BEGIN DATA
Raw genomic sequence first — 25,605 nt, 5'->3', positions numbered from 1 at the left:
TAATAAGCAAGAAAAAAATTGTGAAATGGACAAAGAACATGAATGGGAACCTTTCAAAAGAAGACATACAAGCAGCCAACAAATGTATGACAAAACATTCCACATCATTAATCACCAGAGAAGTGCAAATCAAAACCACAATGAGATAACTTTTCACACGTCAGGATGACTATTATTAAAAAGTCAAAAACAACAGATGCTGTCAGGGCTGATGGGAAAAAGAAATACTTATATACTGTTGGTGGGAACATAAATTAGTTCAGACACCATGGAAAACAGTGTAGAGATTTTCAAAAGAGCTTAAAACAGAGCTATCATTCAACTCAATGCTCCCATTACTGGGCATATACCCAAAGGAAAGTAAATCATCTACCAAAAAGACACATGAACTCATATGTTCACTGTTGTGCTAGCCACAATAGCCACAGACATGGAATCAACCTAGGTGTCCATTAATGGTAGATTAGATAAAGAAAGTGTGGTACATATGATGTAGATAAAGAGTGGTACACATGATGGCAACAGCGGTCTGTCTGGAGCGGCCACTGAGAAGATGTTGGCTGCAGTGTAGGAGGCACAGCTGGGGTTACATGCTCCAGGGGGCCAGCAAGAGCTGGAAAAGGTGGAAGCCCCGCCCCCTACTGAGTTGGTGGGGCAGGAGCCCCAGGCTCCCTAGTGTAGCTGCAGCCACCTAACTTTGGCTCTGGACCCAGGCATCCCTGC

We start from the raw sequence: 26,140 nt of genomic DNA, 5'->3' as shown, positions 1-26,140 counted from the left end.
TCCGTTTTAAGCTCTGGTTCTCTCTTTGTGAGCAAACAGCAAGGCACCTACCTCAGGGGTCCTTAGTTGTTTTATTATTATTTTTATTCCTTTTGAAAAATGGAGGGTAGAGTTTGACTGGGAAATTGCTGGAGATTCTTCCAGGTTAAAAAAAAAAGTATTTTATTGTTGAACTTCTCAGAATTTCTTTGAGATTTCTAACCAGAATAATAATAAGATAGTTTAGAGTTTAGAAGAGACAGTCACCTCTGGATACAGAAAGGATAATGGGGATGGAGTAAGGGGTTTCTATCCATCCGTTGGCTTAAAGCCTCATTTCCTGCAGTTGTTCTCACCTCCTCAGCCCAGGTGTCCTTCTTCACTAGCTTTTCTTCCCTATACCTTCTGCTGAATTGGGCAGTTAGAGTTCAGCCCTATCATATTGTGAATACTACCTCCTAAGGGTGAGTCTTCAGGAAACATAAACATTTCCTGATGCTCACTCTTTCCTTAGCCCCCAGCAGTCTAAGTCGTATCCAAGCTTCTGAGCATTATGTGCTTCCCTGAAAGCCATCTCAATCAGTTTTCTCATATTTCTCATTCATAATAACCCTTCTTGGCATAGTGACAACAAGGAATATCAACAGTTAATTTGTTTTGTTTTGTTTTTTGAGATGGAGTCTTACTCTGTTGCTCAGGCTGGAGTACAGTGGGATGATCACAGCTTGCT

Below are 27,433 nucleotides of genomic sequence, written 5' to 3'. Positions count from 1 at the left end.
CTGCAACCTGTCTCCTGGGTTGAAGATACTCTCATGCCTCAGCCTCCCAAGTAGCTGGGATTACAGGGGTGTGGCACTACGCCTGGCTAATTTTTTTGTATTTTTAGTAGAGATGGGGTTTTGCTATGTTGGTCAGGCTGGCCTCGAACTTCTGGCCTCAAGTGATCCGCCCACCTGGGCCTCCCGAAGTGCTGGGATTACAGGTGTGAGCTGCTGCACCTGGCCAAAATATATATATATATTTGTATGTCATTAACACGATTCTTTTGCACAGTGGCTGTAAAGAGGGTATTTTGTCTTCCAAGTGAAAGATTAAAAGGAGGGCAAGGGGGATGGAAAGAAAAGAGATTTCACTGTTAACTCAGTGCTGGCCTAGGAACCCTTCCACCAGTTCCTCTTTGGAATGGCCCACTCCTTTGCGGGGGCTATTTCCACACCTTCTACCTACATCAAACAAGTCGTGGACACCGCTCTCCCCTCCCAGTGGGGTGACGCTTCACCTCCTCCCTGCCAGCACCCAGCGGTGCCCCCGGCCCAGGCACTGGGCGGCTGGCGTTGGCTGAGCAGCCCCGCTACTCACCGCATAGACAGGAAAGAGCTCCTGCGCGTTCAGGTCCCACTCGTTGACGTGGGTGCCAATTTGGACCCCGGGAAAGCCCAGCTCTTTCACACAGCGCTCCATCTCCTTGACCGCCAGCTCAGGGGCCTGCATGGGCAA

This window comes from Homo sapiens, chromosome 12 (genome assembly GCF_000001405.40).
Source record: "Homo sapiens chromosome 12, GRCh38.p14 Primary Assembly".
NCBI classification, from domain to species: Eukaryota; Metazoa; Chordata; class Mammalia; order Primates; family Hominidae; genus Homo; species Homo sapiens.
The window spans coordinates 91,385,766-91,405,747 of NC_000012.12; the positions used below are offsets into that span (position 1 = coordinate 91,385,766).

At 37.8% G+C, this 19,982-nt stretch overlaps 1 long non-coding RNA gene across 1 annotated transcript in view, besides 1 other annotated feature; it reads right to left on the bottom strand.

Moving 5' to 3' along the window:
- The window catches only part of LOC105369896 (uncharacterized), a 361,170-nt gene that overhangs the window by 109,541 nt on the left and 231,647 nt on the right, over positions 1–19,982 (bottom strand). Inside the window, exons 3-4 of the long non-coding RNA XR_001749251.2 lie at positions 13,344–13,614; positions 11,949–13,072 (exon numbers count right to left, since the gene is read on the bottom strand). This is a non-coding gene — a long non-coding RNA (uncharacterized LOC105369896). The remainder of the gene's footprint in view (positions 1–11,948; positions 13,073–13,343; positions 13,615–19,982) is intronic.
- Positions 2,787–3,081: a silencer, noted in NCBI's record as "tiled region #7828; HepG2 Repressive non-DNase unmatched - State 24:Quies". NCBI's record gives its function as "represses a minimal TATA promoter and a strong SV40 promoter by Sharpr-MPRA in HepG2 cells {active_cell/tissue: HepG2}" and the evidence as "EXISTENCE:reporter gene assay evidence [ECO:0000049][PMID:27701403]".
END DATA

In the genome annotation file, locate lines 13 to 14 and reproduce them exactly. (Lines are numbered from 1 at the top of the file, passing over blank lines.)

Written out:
- The window catches only part of LOC105369896 (uncharacterized), a 361,170-nt gene that overhangs the window by 109,541 nt on the left and 231,647 nt on the right, over positions 1–19,982 (bottom strand). Inside the window, exons 3-4 of the long non-coding RNA XR_001749251.2 lie at positions 13,344–13,614; positions 11,949–13,072 (exon numbers count right to left, since the gene is read on the bottom strand). This is a non-coding gene — a long non-coding RNA (uncharacterized LOC105369896). The remainder of the gene's footprint in view (positions 1–11,948; positions 13,073–13,343; positions 13,615–19,982) is intronic.
- Positions 2,787–3,081: a silencer, noted in NCBI's record as "tiled region #7828; HepG2 Repressive non-DNase unmatched - State 24:Quies". NCBI's record gives its function as "represses a minimal TATA promoter and a strong SV40 promoter by Sharpr-MPRA in HepG2 cells {active_cell/tissue: HepG2}" and the evidence as "EXISTENCE:reporter gene assay evidence [ECO:0000049][PMID:27701403]".